> I have Solaris 10 u5 installed as a vbox guest; host is Nevada b_91.
    > Like the other guests it runs on only one processor and in 32-bit mode
    > but it does run OK, even in 512 MB of allocated memory.


    Ive posted before that my laptop and the VBox it has cant even
    run Freecell w/o the screen jittering when I drag something around.
    But its an older version of VBox.

    > VirtualBox is available for Solaris 10 in both x86 and amd64 models. The
    > OP's Vista should run acceptably well as a guest there, unless his version
    > of Vista is the OEM version and *locked* to the hardware.
    > If that's the kind of Vista he has then he probably would have to use
    > Windows as the host and Solaris as the guest.


    Thats certainly the case for me. The Acer I bought didnt even come with a
    Vista DVD just a modified BIOS of some sort and a "special" partition
    which probably has a ghost image of some sort. Pretty tacky.
    Sure I could ORDER a DVD for an outrageous price.
    Instead buried under a ton of icons it turned out I could make
    a bootable set of CDs for "repairing" my disk.

    It made sense? to try VMWare Player on it and that did work.
    But I ended up buying another drive and putting XP on that..

  10. Re: Solaris and Windows Vista on a laptop

    On Wed, 02 Jul 2008 16:29:09 -0700, AGT wrote:
    > On Wed, 02 Jul 2008 16:43:00 -0500, Dave Uhring wrote:


    >> Gaaaack! Running a nice stable OS on a POS like Windows is just
    >> incomprehensible.

    >
    > : > So's the World of "IT" in general


    "In general", yes, but not everywhere. There are a few places where
    reason and logic still prevail.

    > Mr Gates wouldnt be so rich if we all got paid a dollar an hour for all
    > the time wasted getting his junkware to work - he'd be broke! Think I
    > could buy a used Ferrari with my refund.


    His EULA promises you a $5.00 USD refund if his crap fails to work.

    > Ive posted before that my laptop and the VBox it has cant even run
    > Freecell w/o the screen jittering when I drag something around. But its
    > an older version of VBox.


    I just played a few cards of FreeCell on XP running as a guest on b_91; no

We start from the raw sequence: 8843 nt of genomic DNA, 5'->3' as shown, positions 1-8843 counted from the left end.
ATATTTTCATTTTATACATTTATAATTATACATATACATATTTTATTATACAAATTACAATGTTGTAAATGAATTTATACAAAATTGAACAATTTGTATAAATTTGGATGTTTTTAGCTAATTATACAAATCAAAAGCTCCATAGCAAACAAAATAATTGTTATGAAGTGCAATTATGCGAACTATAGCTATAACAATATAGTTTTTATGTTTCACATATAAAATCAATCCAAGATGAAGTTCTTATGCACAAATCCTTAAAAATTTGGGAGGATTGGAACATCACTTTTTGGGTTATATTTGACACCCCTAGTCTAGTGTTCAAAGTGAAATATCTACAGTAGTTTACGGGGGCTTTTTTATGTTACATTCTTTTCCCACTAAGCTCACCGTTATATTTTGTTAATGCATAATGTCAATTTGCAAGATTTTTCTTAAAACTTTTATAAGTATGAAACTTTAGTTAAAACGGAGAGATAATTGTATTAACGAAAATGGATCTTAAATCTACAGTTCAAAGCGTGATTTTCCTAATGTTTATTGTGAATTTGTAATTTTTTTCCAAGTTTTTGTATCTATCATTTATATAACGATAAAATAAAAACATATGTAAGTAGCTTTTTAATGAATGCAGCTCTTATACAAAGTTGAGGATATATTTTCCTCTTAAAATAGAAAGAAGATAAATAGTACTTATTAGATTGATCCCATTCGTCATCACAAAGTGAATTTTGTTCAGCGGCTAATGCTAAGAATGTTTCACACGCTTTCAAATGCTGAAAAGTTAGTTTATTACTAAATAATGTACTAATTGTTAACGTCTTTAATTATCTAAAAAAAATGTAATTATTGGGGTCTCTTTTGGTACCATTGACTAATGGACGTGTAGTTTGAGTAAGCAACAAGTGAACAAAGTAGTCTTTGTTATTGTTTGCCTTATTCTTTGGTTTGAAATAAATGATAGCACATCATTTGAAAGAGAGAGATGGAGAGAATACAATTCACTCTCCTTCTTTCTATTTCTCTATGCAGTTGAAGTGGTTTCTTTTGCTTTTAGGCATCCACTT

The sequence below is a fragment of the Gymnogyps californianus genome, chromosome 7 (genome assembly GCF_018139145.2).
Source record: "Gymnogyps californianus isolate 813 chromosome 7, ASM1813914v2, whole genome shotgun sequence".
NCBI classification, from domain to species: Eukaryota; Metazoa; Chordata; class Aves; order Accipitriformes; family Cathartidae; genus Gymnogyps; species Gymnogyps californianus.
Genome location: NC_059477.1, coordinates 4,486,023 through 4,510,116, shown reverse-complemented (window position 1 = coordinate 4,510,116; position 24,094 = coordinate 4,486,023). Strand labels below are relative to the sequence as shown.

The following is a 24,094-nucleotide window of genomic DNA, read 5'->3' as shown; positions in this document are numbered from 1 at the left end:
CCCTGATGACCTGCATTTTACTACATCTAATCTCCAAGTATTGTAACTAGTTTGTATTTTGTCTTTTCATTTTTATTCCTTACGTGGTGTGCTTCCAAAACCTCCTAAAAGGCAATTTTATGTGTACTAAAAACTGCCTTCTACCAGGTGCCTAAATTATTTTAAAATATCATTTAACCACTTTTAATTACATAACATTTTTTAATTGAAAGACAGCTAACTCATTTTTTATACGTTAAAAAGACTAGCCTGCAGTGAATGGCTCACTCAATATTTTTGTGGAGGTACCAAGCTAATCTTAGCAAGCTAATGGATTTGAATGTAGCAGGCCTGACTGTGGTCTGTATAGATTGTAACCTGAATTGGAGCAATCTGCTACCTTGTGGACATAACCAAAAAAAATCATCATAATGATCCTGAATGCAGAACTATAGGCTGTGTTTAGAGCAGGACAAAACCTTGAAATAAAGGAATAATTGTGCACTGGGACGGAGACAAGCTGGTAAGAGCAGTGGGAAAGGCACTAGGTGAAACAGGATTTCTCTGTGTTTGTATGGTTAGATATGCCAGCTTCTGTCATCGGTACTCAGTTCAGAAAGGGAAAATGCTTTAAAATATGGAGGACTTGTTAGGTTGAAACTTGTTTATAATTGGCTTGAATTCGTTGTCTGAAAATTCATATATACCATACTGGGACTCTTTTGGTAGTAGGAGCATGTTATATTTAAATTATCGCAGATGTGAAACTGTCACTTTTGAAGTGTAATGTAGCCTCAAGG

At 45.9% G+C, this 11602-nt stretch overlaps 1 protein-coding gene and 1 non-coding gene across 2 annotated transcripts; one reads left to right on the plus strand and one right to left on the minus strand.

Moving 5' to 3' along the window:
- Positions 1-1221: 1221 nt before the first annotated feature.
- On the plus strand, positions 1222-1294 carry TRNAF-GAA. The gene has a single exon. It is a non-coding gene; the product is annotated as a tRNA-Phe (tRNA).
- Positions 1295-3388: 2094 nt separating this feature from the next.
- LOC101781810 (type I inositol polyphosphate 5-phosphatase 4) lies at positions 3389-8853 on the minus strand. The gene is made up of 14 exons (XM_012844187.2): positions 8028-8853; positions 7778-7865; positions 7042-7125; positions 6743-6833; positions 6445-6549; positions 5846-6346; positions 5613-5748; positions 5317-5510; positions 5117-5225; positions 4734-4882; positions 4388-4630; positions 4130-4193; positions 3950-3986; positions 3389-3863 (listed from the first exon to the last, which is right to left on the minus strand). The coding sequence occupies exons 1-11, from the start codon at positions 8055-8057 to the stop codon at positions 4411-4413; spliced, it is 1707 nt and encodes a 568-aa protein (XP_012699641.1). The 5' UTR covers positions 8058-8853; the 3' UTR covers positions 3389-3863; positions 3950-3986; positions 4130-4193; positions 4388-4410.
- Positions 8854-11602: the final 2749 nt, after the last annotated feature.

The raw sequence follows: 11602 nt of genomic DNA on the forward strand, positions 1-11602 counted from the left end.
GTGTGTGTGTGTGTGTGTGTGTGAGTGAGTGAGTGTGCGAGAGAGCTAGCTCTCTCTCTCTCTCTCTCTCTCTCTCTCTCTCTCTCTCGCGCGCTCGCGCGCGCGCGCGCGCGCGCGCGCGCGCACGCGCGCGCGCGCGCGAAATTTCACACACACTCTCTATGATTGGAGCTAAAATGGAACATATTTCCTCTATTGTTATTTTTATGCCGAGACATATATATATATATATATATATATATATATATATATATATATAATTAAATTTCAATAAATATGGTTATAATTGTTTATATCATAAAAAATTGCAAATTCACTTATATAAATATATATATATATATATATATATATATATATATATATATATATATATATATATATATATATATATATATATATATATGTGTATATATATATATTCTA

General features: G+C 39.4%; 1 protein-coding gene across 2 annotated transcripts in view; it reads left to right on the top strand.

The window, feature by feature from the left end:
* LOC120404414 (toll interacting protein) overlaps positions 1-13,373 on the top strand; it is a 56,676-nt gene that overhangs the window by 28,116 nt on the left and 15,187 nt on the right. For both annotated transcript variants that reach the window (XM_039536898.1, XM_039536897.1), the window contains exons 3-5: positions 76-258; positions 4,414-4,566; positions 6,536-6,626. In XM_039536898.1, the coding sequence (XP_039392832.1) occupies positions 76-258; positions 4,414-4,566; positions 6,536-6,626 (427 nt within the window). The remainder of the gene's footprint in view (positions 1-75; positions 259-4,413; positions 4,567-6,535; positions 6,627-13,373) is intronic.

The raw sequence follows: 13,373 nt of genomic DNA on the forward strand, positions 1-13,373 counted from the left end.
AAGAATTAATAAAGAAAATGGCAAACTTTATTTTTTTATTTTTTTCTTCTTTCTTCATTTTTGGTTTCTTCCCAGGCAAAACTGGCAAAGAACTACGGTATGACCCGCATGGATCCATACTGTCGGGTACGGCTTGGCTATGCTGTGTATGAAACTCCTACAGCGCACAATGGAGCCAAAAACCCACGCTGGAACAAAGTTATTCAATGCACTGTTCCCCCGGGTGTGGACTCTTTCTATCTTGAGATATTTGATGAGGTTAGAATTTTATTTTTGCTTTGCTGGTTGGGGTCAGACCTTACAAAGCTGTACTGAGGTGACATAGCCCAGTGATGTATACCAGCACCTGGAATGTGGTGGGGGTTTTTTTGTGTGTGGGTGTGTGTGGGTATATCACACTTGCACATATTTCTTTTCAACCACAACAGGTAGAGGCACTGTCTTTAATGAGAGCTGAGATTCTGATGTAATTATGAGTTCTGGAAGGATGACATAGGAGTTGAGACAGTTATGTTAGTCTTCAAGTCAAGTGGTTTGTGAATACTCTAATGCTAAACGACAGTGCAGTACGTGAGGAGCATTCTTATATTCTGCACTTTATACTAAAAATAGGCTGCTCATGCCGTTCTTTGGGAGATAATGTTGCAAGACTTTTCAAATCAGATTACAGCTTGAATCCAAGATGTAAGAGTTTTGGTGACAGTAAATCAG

such problems at all. But the machine is an amd64 running at 2500 MHz.
    VirtualBox version is 1.6.2 and it's easy enough to update.

    You might also want to install PySolFC on Solaris. It's a huge set of
    card games written in Python and does include FreeCell, although its
    FreeCell is a bit cruder than that in Windoes.

    http://pysolfc.sourceforge.net/

    > Thats certainly the case for me. The Acer I bought didnt even come with
    > a Vista DVD just a modified BIOS of some sort and a "special" partition
    > which probably has a ghost image of some sort. Pretty tacky. Sure I
    > could ORDER a DVD for an outrageous price. Instead buried under a ton of
    > icons it turned out I could make a bootable set of CDs for "repairing"
    > my disk.


    My son bought a Gateway desktop machine with Vista installed. A complete
    restore DVD was included, and he had to use it. The POS just decided that
    it did not want to boot up one day.

    > It made sense? to try VMWare Player on it and that did work. But I ended
    > up buying another drive and putting XP on that..


    Update your VirtualBox and see if that makes a difference. It certainly
    works well enough here although I haven't put even an hour on the billyware
    installed in a vbox.


  11. Re: Solaris and Windows Vista on a laptop

    Dave Uhring wrote:
    > On Wed, 02 Jul 2008 23:49:28 +0100, Dave wrote:
    >
    >> Since I've installed Solaris, I've only booted Vista to play freecell
    >> once or twice - the version for Solaris is pretty poor in comparison to
    >> the Microsoft version.

    >
    > http://pysolfc.sourceforge.net/


    Lovely, never heard of it before. Thanks.

  12. Re: Solaris and Windows Vista on a laptop

    AGT wrote:
    > On Wed, 02 Jul 2008 23:49:28 +0100, Dave wrote:
    >> Tristram Scott wrote:
    >>> My old laptop died recently, so I grabbed a Dell D630 to replace it. It
    >>> came with Windows Vista installed. After some mucking about I have
    >>> managed
    >>> to get this to dual boot with Solaris 10 (05/08).

    >>
    >>> If anyone has any other suggestions on this topic I would be pleased to
    >>> hear from them, but the above has worked for me.

    >> I thought that on laptops, Nevada would be a better choice than the
    >> plane (sic), well supported Solaris 10. More things are likely to work,
    >> there is a Laptops forum on the OpenSolaris forums etc.

    >
    > nevada requires a bit more work than adding a few patches here and there
    > does it not? Also its getting further and further away from Update 5 all
    > the time. So it may not be what the OP is looking for.
    > i agree though that the laptop support is better: often it
    > actually installs -AND- reboots OK. Amazing stuff : >
    >


    Thanks to everyone for their comments on this thread. I intend to look
    closely at the VirtualBox technology in the near future. My immediate need
    is to have both Windows and Solaris available so that I can go and visit
    some clients with a working laptop. I seem to have that under control now.

    I tend to favour the official Sun releases over Nevada builds as it puts me
    in a better position for raising support cases when things go wrong. I
    don't pay Sun for support for my laptop, but I do have contracts for my
    desktop and server machines. If I keep the laptop configuration in line
    with the desktop machine then it is usually much easier to replicate
    problems and then raise a support call.

    When I have a few days spare I will have a go at installing the latest
    Nevada build as a comparison. Last time I used a Nevada build (12 months
    ago) I did indeed find it better out of the box for the laptop, especially
    for wifi.

    Clearly I should also look at VirtualBox. I'm hoping that the 4GB of RAM
    will suffice for that.

    --
    Dr Tristram J. Scott
    Energy Consultant